Cool Time-Lapse Video of the Australian Sky Shows the Stars Rising Backward

The entire universe in blog form
Aug. 7 2013 11:00 AM

Australian Time-Lapse Makes Me Want to Stand on My Head

annular eclipse of the Sun
The horns of the Sun; an annular eclipse rising into the Australian sky.

Photo by Teoh Hui Chieh, from the video.

Since I’m heading down to Australia, here’s a wonderful time-lapse video made from shots taken in May by Malaysian photographer Teoh Hui Chieh. There are some remarkable directions taken in this video, which I’ll note below.

Phil Plait Phil Plait

Phil Plait writes Slate’s Bad Astronomy blog and is an astronomer, public speaker, science evangelizer, and author of Death From the Skies!  

(Note: Chieh has a collection of pictures used in this video and from her visit to Australia on Flickr and has a blog called My Dark Sky, where she documents her work; she has a description of the video there as well.)


At 20 seconds or so, there is a nice 360-degree all-sky view. Usually these are fixed, with the camera motionless while the stars move in the sky, but Chieh set it so that the stars don’t move and the horizon does. It generates a decidedly odd feeling, a view I’m not used to seeing.

At 1:28 the May annular solar eclipse rises into view; the Moon was in between the Earth and Sun, but happened to be at a part of its orbit when it was farther from Earth than on average, so it appeared smaller. This means it couldn’t completely block the Sun.

Notice too that as the Sun and Moon rise they move up and to the left. That always get me; in the Northern Hemisphere the Sun and Moon rise moving to the right. Seeing the Sun rise backward always throws me off, but that’s the way things are for folks south of the equator, standing on their heads as they do.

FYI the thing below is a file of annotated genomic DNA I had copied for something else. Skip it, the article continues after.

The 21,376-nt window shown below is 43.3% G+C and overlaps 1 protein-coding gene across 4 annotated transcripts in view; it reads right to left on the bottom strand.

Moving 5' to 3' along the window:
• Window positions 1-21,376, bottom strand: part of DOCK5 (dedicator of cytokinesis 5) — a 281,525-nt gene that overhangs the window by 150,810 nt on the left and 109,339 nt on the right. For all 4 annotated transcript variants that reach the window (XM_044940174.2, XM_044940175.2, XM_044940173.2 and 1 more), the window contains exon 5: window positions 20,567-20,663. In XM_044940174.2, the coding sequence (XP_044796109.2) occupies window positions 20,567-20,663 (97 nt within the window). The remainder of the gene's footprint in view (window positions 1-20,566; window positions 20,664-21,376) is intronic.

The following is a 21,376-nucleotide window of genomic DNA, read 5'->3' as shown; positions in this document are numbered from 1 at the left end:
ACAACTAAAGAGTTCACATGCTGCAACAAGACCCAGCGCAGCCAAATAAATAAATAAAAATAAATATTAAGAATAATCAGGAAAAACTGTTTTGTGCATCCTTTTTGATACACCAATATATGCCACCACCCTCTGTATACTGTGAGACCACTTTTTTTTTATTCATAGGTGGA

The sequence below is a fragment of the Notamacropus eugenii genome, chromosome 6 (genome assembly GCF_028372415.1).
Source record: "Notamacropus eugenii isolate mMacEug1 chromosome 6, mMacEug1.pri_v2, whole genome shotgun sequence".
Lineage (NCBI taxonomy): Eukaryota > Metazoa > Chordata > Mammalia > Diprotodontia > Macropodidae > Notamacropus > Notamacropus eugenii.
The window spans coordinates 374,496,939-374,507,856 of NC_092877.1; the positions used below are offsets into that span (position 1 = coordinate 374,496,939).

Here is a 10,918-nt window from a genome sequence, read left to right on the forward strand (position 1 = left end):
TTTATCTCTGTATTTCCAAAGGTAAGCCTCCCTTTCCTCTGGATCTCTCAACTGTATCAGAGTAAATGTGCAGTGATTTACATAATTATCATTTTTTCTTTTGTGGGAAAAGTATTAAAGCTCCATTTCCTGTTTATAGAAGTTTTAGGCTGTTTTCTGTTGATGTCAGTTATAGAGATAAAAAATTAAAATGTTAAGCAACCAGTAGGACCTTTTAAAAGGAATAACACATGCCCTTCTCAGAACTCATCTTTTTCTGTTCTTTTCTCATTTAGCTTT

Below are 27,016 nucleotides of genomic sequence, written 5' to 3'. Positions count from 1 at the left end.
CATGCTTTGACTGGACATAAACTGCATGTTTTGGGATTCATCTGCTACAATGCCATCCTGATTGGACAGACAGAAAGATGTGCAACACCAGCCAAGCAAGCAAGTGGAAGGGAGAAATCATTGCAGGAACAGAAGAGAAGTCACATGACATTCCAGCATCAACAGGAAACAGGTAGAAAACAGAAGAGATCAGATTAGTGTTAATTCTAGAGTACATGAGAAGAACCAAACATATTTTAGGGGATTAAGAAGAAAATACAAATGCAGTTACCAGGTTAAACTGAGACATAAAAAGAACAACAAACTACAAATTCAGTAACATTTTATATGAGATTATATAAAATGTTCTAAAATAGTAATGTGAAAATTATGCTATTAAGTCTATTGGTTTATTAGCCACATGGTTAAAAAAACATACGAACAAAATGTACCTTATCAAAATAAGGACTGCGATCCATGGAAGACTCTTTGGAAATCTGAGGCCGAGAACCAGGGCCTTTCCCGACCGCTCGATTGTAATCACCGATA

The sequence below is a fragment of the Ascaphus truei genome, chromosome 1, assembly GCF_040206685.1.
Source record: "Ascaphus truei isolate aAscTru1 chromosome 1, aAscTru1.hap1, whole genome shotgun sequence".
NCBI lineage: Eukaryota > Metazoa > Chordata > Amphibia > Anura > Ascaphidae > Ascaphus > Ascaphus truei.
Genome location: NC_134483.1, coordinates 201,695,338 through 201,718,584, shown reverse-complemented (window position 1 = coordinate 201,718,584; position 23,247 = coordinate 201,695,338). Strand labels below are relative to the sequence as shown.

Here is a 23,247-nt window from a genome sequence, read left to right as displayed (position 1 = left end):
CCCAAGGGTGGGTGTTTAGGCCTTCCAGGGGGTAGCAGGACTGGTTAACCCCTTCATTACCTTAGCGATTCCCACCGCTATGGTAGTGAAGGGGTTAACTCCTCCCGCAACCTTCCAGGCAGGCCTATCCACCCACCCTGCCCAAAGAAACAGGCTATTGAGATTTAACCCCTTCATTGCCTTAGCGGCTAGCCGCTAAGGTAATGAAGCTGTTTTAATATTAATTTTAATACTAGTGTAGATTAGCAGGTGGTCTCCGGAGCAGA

At 3:13 you see Orion setting, and Chieh played with the star trails to make them match the music, trailing one way and then another. I was impressed by that; it really adds some great drama to the video. The next few sequences get their timing stretched and zoomed to match the music as well. Very cool.

And throughout the video are the stars and sights we don’t get in the northern latitudes: the Southern Cross, Alpha and Beta Centauri, the Coal Sack, the Magellanic Clouds. Many of these objects should be up in the sky and visible while I’m in Australia. I hope to get some pictures while I’m down there. I don’t know when I’ll get to see them again with my own eyes.

Until then, I suppose, I can watch amazing videos like this one.


Medical Examiner

Here’s Where We Stand With Ebola

Even experienced international disaster responders are shocked at how bad it’s gotten.

It Is Very, Very Stupid to Compare Hope Solo to Ray Rice

The U.S. Is So, So Far Behind Europe on Clean Energy

Even if You Don’t Like Batman, You Might Like Gotham

Friends Was the Last Purely Pleasurable Sitcom

The Eye

This Whimsical Driverless Car Imagines Transportation in 2059


Meet the New Bosses

How the Republicans would run the Senate.

A Woman Who Escaped the Extreme Babymaking Christian Fundamentalism of Quiverfull

Nicolas Sarkozy, Thrice Married, Says Gay Marriage Humiliates the Family

  News & Politics
Sept. 22 2014 5:33 PM The Politics of Stigma Why are lighter-skinned Latinos and Asians more likely to vote Republican?
Sept. 22 2014 5:38 PM Apple Won't Shut Down Beats Music After All (But Will Probably Rename It)
Sept. 22 2014 4:45 PM Why Can’t the Census Count Gay Couples Accurately?
  Double X
Sept. 22 2014 4:06 PM No, Women’s Soccer Does Not Have a Domestic Violence Problem Or, why it is very, very stupid to compare Hope Solo to Ray Rice.
  Slate Plus
Slate Plus
Sept. 22 2014 1:52 PM Tell Us What You Think About Slate Plus Help us improve our new membership program.
Brow Beat
Sept. 22 2014 5:45 PM The University of California Corrects “Injustice” by Making Its Rich Chancellors Even Richer
Future Tense
Sept. 22 2014 12:14 PM Family Court Rules That You Can Serve Someone With Legal Papers Over Facebook
  Health & Science
Medical Examiner
Sept. 22 2014 4:34 PM Here’s Where We Stand With Ebola Even experienced international disaster responders are shocked at how bad it’s gotten.
Sports Nut
Sept. 18 2014 11:42 AM Grandmaster Clash One of the most amazing feats in chess history just happened, and no one noticed.